John has a dilemma. To maintain coverage, he must convert the policy to permanent before age 75; otherwise, the term will expire, leaving the policy worthless. Converting to permanent insurance will result in annual premiums of about $21,000 per year, and John is unsure if he can commit to this for life.
There is a third option: gifting the policy to a charity.
If John were to gift his policy, he would receive a tax credit of $225,000 for the FMV of the donation; this credit can then be applied to reduce his net taxable income this year, or carried forward up to five years. Depending on your province of residence, the maximum total tax savings ranges from between $99,311 to $128,206 at 2016 top marginal rates. To ensure the coverage is secured for the future benefit of the charity, John converts his policy to Universal Life prior to making the donation. If John wishes to continue giving to the charity, he can make additional premium payments that would continue to provide donation tax credits. If not, the charity would have to retain the support of another donor prior to gifting the policy.
What is the process?
Working with an experienced actuary and underwriter is key. An underwriter assesses the mortality risk and life expectancy of the insured person. In conjunction with an actuary, the key features of the life insurance policy are examined to determine the FMV, such as death benefit, cost of insurance, mortality risk, replacement cost, cash value, policy loans, conversion options, riders and other privileges.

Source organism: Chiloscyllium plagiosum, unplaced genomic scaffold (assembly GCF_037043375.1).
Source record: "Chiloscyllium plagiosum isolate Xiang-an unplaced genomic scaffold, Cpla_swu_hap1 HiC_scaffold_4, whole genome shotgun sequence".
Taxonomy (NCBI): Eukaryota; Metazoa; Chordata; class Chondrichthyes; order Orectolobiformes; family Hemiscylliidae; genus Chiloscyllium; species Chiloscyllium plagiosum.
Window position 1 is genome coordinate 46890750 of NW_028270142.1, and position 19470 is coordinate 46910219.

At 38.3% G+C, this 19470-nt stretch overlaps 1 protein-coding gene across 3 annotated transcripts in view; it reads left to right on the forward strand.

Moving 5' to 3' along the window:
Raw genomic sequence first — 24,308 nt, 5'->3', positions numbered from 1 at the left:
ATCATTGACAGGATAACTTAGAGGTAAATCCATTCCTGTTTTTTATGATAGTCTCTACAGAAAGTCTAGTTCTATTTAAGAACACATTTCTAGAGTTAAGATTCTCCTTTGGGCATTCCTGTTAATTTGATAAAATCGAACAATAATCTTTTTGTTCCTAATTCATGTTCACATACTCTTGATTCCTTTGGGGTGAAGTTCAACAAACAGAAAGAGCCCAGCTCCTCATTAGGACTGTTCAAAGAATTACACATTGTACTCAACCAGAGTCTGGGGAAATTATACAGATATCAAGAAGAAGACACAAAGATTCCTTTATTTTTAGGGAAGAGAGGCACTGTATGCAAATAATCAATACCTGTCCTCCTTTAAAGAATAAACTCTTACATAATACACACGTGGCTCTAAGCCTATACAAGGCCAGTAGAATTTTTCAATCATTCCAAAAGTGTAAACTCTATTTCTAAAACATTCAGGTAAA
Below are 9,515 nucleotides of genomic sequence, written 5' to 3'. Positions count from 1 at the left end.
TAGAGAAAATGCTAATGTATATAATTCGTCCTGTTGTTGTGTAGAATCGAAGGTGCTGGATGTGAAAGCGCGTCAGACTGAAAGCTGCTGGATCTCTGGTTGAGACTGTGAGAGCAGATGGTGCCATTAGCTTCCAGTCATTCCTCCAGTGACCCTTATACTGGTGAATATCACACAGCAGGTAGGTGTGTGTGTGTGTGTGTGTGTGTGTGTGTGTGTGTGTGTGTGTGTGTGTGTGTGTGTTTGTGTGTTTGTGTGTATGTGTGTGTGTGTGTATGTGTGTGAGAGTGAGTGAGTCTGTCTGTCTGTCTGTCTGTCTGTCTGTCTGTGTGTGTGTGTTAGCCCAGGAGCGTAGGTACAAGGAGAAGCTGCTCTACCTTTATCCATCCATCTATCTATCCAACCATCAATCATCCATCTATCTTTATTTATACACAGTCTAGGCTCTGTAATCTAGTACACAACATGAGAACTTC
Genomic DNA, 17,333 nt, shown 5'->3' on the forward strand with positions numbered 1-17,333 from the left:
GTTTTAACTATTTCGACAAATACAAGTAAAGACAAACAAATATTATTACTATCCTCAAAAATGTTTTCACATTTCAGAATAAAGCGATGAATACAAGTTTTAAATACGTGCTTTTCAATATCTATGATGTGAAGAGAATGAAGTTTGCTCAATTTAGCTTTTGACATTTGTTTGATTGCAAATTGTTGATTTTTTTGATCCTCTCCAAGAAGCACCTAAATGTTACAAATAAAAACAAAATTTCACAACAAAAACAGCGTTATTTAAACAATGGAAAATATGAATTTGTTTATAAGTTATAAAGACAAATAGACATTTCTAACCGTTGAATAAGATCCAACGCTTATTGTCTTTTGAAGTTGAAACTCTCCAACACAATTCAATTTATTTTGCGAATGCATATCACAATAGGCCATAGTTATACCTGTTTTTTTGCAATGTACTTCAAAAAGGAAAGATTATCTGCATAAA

Once a valuation has been acquired, the next step is to obtain the support of the charity. They must be first willing to take on the gift, and if the donor does not wish to continue paying the premiums going forward, they will need to find someone else who will. This can take time. And, not all policies are of interest to charities. Cases that make the most sense are typically ones where the clients are approaching 70 or are older, or have had a serious health issue. It just so happens that those tend to be the policies with the biggest fair market values.
Not all life insurance policies are held personally. A policy that is corporately owned may also be a good fit for donation. This can be particularly true for contracts trapped inside a company; situations like this may arise when a company is sold, reorganized or wound up, and taxation makes it costly to transfer a corporately owned policy to a shareholder or another entity. Surrendering the policy is commonly thought of as the only viable option when tax liabilities make other planning strategies prohibitive, but a policy donation can provide a viable way out with an attractive tax credit.
by Jason Pereira, MBA, CFA, CFP, FCSI, CIWM, PFP, FMA, partner and senior financial consultant at Woodgate Financial & IPC Securities Corp, and Brian Cabral, CFP, senior consultant at Gordon B. Lang & Associates.
Originally published in Advisor's Edge Report